How we’ve made waves for marine animals in 2015

Posted on 11 December 2015 by

Christina Dixon

in the Animals in the wild blog

2015 was an exciting year for our Sea Change campaign: protecting animals from ghost fishing gear and finding sustainable solutions.

Here are some of the highlights from the UK…

1. A seal success!

It’s always sad to hear about animals in distress so when we get to tell the story of an amazing rescue and rehabilitation we find that inspiration to keep campaigning. Iron Man and Beast were two seals that suffered horrific injuries from entanglement, but thanks to our friends in Cornwall they were rescued and released back into the wild this spring. Just look at those guys!

A seal with head above water

2. Big Spring Beach Clean

In March we took to the beaches with our friends Surfers Against Sewage to sponsor their Big Spring Beach Clean and get you all involved in monitoring and removing ghost fishing gear from our coastlines. Over 6,000 people removed a staggering 25 tonnes of marine litter ion one weekend, making a major difference for marine animals.

Here we are talking about one of the nets we found -

3. Sea Change Week!

In June we held our first ever Sea Change Week to raise awareness of ghost gear to politicians and the public. Thousands of you wrote to the Fisheries Minister George Eustice asking for action and MPs showed their support by standing up for marine animals at Parliament. We’ve built on this success by working with the government and industry to develop new and collaborative solutions to stop so much dangerous marine litter at sea.

George Eustice MP with Chris Dixon outside Houses of Parliament with ghost gear sculpture

4. A Royal encounter

Perhaps our highest profile meeting of the year was the opportunity to work with other NGOs and local businesses as part of an event on oceans plastics in Cornwall. We had the chance to highlight the threat of discarded plastics to the marine environment, including ghost fishing gear, to the Prince of Wales and the Duchess of Cornwall…and a giant lobster.

Prince Charles walking around the awareness stalls in Cornwall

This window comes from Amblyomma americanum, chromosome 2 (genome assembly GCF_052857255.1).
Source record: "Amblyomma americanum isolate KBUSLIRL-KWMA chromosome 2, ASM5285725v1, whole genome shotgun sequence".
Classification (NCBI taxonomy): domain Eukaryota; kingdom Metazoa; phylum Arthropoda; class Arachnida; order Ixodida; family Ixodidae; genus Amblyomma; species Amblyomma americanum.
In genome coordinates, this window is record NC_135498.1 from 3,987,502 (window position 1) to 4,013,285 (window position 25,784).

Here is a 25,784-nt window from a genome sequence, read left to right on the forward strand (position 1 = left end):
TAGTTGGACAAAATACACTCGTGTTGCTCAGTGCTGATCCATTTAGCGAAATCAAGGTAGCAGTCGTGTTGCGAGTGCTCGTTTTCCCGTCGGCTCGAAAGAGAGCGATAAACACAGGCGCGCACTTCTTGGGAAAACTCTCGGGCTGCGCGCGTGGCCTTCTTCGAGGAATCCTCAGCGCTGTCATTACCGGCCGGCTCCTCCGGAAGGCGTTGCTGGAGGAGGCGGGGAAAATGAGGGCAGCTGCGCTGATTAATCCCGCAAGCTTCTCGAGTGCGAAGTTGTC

5. Ghost gear busts and other beachside fun

This summer we were everywhere from Scarborough to Bognor Regis organising beach cleans in hard to reach locations and ‘ghost gear busts’ for kids at local seaside events to spread the word on how a small beach clean can have a big impact for animals. Never one to miss an opportunity to get the family involved, here’s a picture of my parents learning about ghost gear on the South Coast.

Adults standing behind a sea change cardboard cutout

6. Out with the rubbish cleaners

This September we were thrilled to have the chance to work with our friends in NARC once again to remove ghost gear from the Pembrokeshire coast together with local fishermen. The haul included bringing up a huge one tonne net in a major team effort.

7. We launched the first global initiative to tackle ghost gear

For the first time ever a group of people from seafood, fishing industry, academia, not-for-profit, animal welfare and intergovernmental organisations got together to agree to launch an initiative for addressing the problem of ghost gear globally. Launching the GGGI and ensuring the best brains and experience are at the table working together has been a huge amount of work for our campaigns team but will bring amazing benefits to the environment, animals and industry. Watch this space!

Greg Martin drives a tractor collecting fishing gear

8. A Scottish adventure

To follow the launch of the GGGI, three partners from the initiative got together for a collaborative ghost gear recovery mission in Scapa Flow, Orkney. The team recovered 500kgs of nets which were sent for recycling, strings of lost pots and old ropes, as well as…a deep fat fryer…to show how people can work together for change.

A diver underwater collecting fishing gear

9. A workshop in Wales

The year finished with a highly successful workshop in Wales exploring ways in which fishermen can develop and implement new solutions to the ghost gear problem and share their knowledge with fishermen around the world. The visit showcased how important industry-led solutions, innovation and best practice are to influence meaningful change across the sector.

The Wales workshop group standing on the deck of a boat

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